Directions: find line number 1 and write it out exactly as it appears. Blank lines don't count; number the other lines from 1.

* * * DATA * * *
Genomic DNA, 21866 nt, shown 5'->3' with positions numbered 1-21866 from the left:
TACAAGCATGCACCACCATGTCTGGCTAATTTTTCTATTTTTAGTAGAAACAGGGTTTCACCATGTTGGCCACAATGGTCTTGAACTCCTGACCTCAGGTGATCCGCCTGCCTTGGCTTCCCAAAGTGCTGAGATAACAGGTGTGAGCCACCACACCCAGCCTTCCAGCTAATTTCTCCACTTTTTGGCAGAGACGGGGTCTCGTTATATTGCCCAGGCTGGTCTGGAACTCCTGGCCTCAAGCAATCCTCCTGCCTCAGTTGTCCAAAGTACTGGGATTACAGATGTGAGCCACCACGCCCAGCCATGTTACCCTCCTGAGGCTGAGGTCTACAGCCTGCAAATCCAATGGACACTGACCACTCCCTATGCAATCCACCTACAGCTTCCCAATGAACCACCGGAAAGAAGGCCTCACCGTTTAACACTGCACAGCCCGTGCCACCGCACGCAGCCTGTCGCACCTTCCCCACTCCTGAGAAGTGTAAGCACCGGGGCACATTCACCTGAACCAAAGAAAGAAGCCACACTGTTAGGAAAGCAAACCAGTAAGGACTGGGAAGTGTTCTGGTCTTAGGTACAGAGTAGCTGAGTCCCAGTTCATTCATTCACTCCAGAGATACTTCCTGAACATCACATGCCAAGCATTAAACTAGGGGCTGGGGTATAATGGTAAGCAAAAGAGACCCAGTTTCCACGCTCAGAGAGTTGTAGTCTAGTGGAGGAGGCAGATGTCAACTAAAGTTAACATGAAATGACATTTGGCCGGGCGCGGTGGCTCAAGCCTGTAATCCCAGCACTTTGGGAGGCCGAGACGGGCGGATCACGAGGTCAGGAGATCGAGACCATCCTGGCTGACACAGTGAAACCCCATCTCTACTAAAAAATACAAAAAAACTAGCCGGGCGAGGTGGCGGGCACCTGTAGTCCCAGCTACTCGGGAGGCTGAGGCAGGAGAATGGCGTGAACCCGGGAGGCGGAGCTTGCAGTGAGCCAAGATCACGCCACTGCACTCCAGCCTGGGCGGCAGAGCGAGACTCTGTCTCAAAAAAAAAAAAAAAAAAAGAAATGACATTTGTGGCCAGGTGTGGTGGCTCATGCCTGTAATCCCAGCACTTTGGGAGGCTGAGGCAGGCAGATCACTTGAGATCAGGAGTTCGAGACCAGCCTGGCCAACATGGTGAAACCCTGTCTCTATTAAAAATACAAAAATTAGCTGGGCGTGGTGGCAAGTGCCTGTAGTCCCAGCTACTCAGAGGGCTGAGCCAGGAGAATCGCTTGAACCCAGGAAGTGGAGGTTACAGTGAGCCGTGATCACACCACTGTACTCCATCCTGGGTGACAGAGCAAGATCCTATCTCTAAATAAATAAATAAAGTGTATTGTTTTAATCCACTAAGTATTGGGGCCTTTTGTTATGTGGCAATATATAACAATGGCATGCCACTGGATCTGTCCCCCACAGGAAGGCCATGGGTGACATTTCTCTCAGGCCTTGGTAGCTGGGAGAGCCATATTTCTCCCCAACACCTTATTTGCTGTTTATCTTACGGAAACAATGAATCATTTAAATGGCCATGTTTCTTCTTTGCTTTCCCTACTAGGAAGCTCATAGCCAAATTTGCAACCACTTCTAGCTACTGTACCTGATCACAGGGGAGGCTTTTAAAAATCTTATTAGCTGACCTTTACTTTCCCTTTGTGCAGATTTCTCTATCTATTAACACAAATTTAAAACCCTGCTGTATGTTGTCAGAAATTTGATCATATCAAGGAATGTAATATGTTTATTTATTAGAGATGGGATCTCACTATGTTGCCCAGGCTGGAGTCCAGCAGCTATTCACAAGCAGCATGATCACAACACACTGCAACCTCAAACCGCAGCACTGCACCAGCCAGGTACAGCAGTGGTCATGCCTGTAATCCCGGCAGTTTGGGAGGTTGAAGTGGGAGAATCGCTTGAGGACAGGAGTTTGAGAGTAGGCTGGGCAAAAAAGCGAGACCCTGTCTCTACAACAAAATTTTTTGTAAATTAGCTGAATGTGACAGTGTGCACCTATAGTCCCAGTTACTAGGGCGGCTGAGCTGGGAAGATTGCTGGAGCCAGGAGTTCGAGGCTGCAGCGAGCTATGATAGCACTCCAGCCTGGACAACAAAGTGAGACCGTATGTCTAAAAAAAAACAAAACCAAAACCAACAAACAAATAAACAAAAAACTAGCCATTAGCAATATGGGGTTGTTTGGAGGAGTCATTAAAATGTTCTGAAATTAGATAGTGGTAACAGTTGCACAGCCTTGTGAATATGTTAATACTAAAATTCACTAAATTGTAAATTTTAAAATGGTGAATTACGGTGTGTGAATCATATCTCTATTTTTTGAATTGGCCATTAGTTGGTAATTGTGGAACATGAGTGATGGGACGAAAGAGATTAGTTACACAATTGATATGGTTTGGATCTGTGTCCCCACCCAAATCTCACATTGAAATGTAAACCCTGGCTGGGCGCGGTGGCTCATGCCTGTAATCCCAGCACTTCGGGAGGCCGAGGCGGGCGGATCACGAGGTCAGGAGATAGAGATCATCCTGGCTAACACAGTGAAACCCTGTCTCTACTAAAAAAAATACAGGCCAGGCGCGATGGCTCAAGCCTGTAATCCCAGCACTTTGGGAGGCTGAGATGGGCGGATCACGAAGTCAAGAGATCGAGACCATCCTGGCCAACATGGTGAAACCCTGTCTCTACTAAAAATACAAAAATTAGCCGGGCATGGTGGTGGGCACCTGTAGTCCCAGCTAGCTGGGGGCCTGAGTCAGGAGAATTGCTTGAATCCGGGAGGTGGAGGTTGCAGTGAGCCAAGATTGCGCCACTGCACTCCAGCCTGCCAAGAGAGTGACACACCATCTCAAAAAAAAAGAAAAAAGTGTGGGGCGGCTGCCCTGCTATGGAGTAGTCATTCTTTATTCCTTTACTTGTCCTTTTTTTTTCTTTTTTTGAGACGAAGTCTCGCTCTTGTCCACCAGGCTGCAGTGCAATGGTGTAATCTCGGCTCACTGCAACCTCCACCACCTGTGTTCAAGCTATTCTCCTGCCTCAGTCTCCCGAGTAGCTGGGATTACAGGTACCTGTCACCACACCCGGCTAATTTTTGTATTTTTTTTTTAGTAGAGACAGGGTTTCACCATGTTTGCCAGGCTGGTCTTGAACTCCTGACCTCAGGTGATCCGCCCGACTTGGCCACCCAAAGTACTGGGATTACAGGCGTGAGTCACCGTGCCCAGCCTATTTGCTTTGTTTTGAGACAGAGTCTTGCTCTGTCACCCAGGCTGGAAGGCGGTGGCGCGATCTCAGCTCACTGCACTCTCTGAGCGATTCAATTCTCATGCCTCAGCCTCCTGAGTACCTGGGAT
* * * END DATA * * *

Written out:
Genomic DNA, 21866 nt, shown 5'->3' with positions numbered 1-21866 from the left: